The contract for bridge construction was let to John Grant & Sons Pty. Ltd. in October 1947. However, shortages of materials and labour as well as heavy floods in 1950 caused extensive delays in constructing the bridge. The contract provided for the bridge to be completed in two halves so that traffic could still use the bridge. The southern side being completed in August 1950 and the whole bridge was finished in June 1951 except for the northern rubble wing walls, which could not be constructed until the old bridge was removed entirely. The Australian Jockey Club had wanted the old bridge to remain open for horse traffic using Warwick Farm Racecourse, but because of the danger that horse's hoofs could become caught in the deteriorating planking, for which the Department would be liable, it was decided to remove the old bridge. (Main Roads, March 1953, pp. 93-94; RTA File: 259.1147 Part 2)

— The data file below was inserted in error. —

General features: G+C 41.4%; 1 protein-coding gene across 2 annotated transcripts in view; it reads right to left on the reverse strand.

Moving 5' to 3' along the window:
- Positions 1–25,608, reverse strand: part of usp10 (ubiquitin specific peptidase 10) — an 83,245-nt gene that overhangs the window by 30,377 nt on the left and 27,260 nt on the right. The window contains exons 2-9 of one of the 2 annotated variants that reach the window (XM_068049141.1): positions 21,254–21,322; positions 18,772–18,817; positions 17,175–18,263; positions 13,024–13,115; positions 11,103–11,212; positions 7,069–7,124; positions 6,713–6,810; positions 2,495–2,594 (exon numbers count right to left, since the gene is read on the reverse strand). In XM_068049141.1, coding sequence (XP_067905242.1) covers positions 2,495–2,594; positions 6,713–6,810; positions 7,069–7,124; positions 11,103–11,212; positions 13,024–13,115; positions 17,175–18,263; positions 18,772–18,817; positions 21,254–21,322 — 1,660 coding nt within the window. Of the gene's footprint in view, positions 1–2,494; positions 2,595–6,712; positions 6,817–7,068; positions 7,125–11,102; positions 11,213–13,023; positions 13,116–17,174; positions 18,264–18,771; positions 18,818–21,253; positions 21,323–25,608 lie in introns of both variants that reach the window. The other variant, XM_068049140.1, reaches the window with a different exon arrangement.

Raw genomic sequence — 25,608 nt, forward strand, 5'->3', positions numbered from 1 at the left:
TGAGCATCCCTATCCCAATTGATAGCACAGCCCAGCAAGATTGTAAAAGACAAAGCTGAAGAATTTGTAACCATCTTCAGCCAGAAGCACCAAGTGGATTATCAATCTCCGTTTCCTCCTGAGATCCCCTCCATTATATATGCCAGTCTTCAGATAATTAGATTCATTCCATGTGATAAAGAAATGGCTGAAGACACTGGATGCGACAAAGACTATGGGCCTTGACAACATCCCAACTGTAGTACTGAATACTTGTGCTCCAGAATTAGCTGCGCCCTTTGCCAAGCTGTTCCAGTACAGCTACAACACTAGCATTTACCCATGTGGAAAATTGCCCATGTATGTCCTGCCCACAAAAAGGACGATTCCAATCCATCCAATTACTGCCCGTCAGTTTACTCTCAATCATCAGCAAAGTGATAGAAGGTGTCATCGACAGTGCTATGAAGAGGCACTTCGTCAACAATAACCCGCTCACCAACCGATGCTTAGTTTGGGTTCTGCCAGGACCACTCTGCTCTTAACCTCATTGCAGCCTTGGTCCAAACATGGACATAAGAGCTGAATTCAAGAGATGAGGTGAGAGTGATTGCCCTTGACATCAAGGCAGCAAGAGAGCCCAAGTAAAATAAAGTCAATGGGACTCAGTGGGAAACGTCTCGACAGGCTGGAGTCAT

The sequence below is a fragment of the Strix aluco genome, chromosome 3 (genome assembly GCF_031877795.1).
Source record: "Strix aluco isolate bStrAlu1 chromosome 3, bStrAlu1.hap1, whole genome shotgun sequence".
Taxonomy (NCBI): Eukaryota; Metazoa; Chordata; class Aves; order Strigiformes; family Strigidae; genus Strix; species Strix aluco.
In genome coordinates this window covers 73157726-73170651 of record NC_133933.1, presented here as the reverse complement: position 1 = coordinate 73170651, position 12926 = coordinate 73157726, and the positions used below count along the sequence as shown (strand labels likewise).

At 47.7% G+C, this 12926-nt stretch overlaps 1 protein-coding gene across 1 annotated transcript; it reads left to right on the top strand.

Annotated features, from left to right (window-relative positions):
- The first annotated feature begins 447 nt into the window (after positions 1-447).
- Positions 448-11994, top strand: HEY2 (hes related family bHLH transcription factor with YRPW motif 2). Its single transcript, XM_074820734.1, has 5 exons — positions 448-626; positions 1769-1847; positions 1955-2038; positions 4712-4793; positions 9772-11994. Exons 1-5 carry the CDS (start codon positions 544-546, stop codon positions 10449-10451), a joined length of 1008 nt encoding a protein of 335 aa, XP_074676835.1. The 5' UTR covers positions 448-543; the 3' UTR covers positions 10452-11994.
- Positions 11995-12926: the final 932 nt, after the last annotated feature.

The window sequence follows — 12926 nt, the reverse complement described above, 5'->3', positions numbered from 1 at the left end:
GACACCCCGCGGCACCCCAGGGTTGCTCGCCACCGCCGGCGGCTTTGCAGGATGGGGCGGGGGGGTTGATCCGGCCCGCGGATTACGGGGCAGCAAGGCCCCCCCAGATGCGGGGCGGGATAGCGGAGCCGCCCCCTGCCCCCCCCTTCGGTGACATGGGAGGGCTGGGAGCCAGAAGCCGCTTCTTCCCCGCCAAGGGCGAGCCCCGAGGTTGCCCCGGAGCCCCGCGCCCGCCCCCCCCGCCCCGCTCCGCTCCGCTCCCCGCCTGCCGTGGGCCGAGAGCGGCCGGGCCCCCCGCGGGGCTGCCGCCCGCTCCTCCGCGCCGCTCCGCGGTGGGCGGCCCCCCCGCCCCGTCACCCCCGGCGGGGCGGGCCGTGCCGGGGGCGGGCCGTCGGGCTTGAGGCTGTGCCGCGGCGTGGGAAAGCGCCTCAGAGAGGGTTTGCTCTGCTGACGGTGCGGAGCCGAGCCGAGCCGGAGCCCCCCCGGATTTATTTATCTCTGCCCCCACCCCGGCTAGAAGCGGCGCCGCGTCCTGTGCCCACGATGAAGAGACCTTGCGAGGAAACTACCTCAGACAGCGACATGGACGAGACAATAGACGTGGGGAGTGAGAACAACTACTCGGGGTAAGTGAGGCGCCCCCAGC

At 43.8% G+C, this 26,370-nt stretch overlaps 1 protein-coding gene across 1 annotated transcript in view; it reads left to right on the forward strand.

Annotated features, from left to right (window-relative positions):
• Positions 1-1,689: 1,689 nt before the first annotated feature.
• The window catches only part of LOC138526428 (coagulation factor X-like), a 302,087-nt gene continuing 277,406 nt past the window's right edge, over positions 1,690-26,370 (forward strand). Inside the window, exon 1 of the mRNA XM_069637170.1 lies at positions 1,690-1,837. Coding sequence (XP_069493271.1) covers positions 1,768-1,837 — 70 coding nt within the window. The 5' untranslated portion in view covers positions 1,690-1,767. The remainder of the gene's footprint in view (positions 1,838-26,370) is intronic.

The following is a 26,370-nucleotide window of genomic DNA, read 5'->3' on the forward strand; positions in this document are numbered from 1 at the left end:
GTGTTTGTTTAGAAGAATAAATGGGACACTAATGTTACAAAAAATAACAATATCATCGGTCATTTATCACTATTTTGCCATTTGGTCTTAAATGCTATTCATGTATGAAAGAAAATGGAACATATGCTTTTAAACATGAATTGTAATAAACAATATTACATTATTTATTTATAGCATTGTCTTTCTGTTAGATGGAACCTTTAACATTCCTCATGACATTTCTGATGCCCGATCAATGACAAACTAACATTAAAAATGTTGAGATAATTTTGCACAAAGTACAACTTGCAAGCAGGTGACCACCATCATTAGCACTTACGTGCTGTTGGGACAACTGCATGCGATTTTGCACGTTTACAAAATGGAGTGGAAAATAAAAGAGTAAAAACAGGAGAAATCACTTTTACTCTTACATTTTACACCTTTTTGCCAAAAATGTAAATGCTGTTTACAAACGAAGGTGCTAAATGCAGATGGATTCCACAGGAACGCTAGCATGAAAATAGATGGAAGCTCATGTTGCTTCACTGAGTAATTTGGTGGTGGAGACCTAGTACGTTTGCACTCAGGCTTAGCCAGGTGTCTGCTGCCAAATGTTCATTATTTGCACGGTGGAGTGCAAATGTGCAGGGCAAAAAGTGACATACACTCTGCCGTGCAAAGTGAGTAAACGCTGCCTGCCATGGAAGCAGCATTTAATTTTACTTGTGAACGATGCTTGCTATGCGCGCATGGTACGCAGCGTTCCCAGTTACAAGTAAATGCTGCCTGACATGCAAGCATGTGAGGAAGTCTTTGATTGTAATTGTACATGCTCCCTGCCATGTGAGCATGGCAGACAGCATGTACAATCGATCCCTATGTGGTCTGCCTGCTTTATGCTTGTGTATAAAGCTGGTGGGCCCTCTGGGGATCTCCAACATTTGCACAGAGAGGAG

Reinforced concrete beam bridges were the Department of Main Roads' most common form of concrete bridge construction through the 1930s and 1940s, as the Department adapted existing standards of bridge design to meet the requirements of improved motor vehicle performance. Concrete was favoured in many instances because it was perceived to be a low maintenance material (DMR, 1976, pp.169, 170). These bridges on the State's main roads and highways, constructed to replace high-maintenance and aged timber bridges or open crossings, along with other road improvements, ushered in the age of comfortable motor transport and efficient road transport of goods and produce to which we are accustomed today.